Friday, February 7, 2014

Mr. Norrell is strange, and finished!

One of the things I like to do when I have finished a book, especially if it's one I have mixed emotions about, is look at reviews on Amazon and Good Reads and see what other people think of it.

While I did this for Jonathan Strange & Mr. Norrell, one thing struck me.  I've never seen an author compared to so many other wildly different authors:  Jane Austen, Charles Dickens, Mark Helprin, J.K. Rowling, J.R.R. Tolkien, China Mieville, and trust me, I'm just getting started.  I think this happens because Clarke is a total original who quietly echoes many literary traditions.  

Another thing that made sense is that the book can be interpreted, at least in part, as a look at the moral implications of quickly evolving technology, with magic standing in for technology.  At one point, Clarke even brings up real historical advances, and the Luddites as a group.

Published in May 1812 by Messrs. Walker and Knight, Sweetings Alley, Royal Exchange
Image courtesy of Wikimedia Commons, copyright expired

Another interesting take is that the man with the thistledown hair, who is a powerful fairy, also operates in many ways like a vampire.  Cheating life from people through enchantment.  Strange even brings up vampires at one point, although in no relation to fairies. This is a very clever book that way, directly referencing its themes every so often.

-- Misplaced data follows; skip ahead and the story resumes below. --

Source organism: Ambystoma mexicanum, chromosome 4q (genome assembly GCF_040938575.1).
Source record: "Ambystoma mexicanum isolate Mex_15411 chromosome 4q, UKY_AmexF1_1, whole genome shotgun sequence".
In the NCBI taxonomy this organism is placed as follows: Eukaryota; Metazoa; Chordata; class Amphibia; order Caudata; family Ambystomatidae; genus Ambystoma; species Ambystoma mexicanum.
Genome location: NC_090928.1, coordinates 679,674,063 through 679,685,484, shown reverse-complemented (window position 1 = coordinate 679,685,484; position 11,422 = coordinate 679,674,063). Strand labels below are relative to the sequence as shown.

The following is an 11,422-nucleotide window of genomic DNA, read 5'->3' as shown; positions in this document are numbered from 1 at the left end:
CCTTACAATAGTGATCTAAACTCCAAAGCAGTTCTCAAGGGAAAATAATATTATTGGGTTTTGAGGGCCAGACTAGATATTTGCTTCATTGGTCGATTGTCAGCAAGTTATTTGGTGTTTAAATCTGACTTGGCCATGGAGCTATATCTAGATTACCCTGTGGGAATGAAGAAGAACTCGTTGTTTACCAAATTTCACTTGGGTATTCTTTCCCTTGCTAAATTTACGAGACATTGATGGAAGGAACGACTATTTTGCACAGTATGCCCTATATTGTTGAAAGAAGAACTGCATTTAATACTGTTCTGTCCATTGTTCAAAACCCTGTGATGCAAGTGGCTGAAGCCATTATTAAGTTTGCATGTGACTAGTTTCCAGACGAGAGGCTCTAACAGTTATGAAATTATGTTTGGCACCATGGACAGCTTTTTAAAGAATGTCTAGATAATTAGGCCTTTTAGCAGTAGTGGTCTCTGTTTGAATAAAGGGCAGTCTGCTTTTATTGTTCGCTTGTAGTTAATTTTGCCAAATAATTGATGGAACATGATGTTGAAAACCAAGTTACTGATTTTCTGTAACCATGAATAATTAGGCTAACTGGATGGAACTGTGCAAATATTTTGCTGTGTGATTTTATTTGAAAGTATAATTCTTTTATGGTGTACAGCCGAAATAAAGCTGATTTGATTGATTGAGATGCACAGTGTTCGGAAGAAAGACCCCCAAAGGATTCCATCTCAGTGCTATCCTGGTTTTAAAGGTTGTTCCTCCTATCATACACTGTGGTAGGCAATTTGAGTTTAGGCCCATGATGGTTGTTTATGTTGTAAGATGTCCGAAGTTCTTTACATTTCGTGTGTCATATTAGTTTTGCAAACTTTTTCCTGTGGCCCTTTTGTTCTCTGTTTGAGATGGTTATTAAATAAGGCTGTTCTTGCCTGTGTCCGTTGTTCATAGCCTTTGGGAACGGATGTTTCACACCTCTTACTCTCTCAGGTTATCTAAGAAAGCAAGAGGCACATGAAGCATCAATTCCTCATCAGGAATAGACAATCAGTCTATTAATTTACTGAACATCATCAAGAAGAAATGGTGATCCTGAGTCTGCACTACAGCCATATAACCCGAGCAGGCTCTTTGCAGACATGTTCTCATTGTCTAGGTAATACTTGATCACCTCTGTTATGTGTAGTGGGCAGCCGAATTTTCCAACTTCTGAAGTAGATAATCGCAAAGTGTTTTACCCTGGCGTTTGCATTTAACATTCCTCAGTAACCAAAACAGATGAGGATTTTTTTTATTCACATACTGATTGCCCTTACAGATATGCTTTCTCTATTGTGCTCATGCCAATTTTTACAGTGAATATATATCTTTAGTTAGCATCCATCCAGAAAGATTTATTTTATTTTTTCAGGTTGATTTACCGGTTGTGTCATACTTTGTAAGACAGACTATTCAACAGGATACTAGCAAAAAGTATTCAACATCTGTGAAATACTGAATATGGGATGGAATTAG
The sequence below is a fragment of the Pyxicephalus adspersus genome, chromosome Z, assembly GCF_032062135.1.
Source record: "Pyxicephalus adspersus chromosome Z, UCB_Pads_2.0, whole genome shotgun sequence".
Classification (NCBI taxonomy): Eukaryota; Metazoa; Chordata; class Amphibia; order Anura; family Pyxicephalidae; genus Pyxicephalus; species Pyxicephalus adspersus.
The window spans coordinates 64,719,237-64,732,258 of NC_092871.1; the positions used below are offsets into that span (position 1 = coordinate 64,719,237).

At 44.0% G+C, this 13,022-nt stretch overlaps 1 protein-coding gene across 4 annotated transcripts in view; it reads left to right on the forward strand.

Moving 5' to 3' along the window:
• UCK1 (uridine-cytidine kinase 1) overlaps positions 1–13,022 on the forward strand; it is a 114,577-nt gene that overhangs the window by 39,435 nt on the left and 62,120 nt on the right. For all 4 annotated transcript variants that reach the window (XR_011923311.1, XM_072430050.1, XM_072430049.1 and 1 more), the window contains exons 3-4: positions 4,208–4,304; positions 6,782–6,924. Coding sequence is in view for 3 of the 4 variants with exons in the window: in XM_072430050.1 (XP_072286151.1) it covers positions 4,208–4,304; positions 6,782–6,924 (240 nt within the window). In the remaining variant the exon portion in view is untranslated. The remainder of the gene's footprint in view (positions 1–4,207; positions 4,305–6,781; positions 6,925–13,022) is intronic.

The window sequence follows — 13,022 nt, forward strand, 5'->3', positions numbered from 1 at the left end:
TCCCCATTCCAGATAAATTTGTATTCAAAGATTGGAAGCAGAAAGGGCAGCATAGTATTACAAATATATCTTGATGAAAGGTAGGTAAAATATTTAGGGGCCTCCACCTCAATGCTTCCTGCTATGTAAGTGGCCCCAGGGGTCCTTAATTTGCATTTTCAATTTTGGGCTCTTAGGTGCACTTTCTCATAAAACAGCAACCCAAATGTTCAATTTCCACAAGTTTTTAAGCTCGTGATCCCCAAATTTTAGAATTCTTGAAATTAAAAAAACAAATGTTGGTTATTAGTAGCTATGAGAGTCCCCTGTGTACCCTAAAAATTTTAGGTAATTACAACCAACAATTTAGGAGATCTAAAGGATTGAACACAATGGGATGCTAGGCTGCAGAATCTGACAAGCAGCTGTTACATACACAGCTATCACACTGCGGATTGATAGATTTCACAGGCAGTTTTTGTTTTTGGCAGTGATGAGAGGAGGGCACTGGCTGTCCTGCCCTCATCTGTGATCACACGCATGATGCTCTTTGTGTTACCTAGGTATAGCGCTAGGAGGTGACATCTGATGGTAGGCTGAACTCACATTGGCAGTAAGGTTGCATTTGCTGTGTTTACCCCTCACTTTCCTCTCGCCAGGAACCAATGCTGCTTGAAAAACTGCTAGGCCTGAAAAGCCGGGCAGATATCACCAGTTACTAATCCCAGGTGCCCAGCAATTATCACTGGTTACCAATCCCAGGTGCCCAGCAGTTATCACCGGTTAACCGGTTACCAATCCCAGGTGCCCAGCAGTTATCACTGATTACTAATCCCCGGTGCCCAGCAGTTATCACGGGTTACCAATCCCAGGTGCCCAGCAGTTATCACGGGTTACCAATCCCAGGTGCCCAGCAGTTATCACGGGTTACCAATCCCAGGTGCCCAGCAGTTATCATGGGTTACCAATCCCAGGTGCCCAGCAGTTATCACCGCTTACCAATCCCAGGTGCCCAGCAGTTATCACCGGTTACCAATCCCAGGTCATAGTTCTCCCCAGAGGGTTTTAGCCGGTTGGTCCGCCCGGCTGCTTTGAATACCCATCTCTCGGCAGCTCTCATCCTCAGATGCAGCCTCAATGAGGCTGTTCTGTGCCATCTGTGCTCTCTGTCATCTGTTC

But there is no getting around the fact that this book is really, really not for everyone.  Even if it's right up your alley, you have to be in the mood for it.  It tested my patience, despite the writing being truly outstanding.  For example, I'm still not sure that we needed hundreds of pages of Strange & Wellington, for all the more character development that occurred.

The Battle of Waterloo by William Sadler, c1838
Image courtesy of Wikimedia Commons, copyright expired

The characters - these characters are complex and often you don't really like them much, even the 'good' ones.  The bad ones don't always get what's coming to them.  You want to punch Strange in the head for being so oblivious for 500 pages, and Norrell for being so small-minded for 700.  Women and the poor are not treated nicely here, by humans or fairies, and that doesn't change much by the end.  And, on page 782, you're still not sure what the Raven King is all about and why he's restoring magic to England.  Although his appearances at the end are handled nicely.  It's rumored that Clarke is writing a sequel, I can see why.

I have also seen that the film rights for the book were sold a while ago, and a BBC series is underway, too.  I can't wait for the BBC edition, this is prime material for them.

  Final call:

Please read, but proceed with caution and an abundance of patience!    

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